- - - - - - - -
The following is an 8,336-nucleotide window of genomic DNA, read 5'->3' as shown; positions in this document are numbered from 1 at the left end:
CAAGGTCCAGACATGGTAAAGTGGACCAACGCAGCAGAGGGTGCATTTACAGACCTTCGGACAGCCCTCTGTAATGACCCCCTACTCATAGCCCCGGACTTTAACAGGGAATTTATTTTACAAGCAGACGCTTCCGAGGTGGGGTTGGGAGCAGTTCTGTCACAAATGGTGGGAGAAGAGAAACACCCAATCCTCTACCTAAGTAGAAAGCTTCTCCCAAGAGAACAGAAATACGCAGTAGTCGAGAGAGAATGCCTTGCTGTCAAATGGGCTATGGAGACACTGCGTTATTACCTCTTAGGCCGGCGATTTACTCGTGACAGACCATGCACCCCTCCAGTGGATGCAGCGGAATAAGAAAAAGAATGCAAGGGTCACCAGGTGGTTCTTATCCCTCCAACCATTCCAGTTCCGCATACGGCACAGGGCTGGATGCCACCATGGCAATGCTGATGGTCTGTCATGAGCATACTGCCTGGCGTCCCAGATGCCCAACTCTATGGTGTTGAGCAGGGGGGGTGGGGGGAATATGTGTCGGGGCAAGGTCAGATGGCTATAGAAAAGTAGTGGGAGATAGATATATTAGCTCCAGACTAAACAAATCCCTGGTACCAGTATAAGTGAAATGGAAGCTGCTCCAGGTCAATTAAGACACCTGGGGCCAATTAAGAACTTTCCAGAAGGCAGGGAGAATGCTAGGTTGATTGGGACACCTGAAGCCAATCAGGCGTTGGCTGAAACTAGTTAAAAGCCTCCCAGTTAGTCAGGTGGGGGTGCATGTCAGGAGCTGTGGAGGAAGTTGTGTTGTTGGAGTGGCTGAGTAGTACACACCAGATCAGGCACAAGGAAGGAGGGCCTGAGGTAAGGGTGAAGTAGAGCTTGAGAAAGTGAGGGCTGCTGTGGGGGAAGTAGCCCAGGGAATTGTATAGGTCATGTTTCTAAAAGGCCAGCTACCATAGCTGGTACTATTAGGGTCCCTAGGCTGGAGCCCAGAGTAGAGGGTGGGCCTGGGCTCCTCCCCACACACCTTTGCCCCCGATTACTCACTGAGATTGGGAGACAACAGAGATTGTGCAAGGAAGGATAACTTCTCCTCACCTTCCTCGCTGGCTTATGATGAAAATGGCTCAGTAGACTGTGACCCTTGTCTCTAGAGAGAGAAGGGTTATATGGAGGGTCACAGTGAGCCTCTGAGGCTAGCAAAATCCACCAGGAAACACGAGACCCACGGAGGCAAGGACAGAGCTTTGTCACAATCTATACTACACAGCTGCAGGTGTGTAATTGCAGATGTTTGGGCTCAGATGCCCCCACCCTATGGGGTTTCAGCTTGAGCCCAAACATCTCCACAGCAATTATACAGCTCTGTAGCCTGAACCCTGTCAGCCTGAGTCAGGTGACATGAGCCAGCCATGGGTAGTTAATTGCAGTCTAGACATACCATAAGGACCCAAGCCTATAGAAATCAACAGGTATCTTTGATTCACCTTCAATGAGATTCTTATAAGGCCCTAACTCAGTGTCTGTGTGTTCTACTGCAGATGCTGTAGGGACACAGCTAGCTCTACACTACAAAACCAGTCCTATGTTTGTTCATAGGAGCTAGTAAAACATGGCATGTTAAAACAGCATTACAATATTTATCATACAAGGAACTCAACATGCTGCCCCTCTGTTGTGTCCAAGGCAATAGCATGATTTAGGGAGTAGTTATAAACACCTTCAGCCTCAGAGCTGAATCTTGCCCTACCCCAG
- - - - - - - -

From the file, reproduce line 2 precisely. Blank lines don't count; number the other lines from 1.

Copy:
CAAGGTCCAGACATGGTAAAGTGGACCAACGCAGCAGAGGGTGCATTTACAGACCTTCGGACAGCCCTCTGTAATGACCCCCTACTCATAGCCCCGGACTTTAACAGGGAATTTATTTTACAAGCAGACGCTTCCGAGGTGGGGTTGGGAGCAGTTCTGTCACAAATGGTGGGAGAAGAGAAACACCCAATCCTCTACCTAAGTAGAAAGCTTCTCCCAAGAGAACAGAAATACGCAGTAGTCGAGAGAGAATGCCTTGCTGTCAAATGGGCTATGGAGACACTGCGTTATTACCTCTTAGGCCGGCGATTTACTCGTGACAGACCATGCACCCCTCCAGTGGATGCAGCGGAATAAGAAAAAGAATGCAAGGGTCACCAGGTGGTTCTTATCCCTCCAACCATTCCAGTTCCGCATACGGCACAGGGCTGGATGCCACCATGGCAATGCTGATGGTCTGTCATGAGCATACTGCCTGGCGTCCCAGATGCCCAACTCTATGGTGTTGAGCAGGGGGGGTGGGGGGAATATGTGTCGGGGCAAGGTCAGATGGCTATAGAAAAGTAGTGGGAGATAGATATATTAGCTCCAGACTAAACAAATCCCTGGTACCAGTATAAGTGAAATGGAAGCTGCTCCAGGTCAATTAAGACACCTGGGGCCAATTAAGAACTTTCCAGAAGGCAGGGAGAATGCTAGGTTGATTGGGACACCTGAAGCCAATCAGGCGTTGGCTGAAACTAGTTAAAAGCCTCCCAGTTAGTCAGGTGGGGGTGCATGTCAGGAGCTGTGGAGGAAGTTGTGTTGTTGGAGTGGCTGAGTAGTACACACCAGATCAGGCACAAGGAAGGAGGGCCTGAGGTAAGGGTGAAGTAGAGCTTGAGAAAGTGAGGGCTGCTGTGGGGGAAGTAGCCCAGGGAATTGTATAGGTCATGTTTCTAAAAGGCCAGCTACCATAGCTGGTACTATTAGGGTCCCTAGGCTGGAGCCCAGAGTAGAGGGTGGGCCTGGGCTCCTCCCCACACACCTTTGCCCCCGATTACTCACTGAGATTGGGAGACAACAGAGATTGTGCAAGGAAGGATAACTTCTCCTCACCTTCCTCGCTGGCTTATGATGAAAATGGCTCAGTAGACTGTGACCCTTGTCTCTAGAGAGAGAAGGGTTATATGGAGGGTCACAGTGAGCCTCTGAGGCTAGCAAAATCCACCAGGAAACACGAGACCCACGGAGGCAAGGACAGAGCTTTGTCACAATCTATACTACACAGCTGCAGGTGTGTAATTGCAGATGTTTGGGCTCAGATGCCCCCACCCTATGGGGTTTCAGCTTGAGCCCAAACATCTCCACAGCAATTATACAGCTCTGTAGCCTGAACCCTGTCAGCCTGAGTCAGGTGACATGAGCCAGCCATGGGTAGTTAATTGCAGTCTAGACATACCATAAGGACCCAAGCCTATAGAAATCAACAGGTATCTTTGATTCACCTTCAATGAGATTCTTATAAGGCCCTAACTCAGTGTCTGTGTGTTCTACTGCAGATGCTGTAGGGACACAGCTAGCTCTACACTACAAAACCAGTCCTATGTTTGTTCATAGGAGCTAGTAAAACATGGCATGTTAAAACAGCATTACAATATTTATCATACAAGGAACTCAACATGCTGCCCCTCTGTTGTGTCCAAGGCAATAGCATGATTTAGGGAGTAGTTATAAACACCTTCAGCCTCAGAGCTGAATCTTGCCCTACCCCAG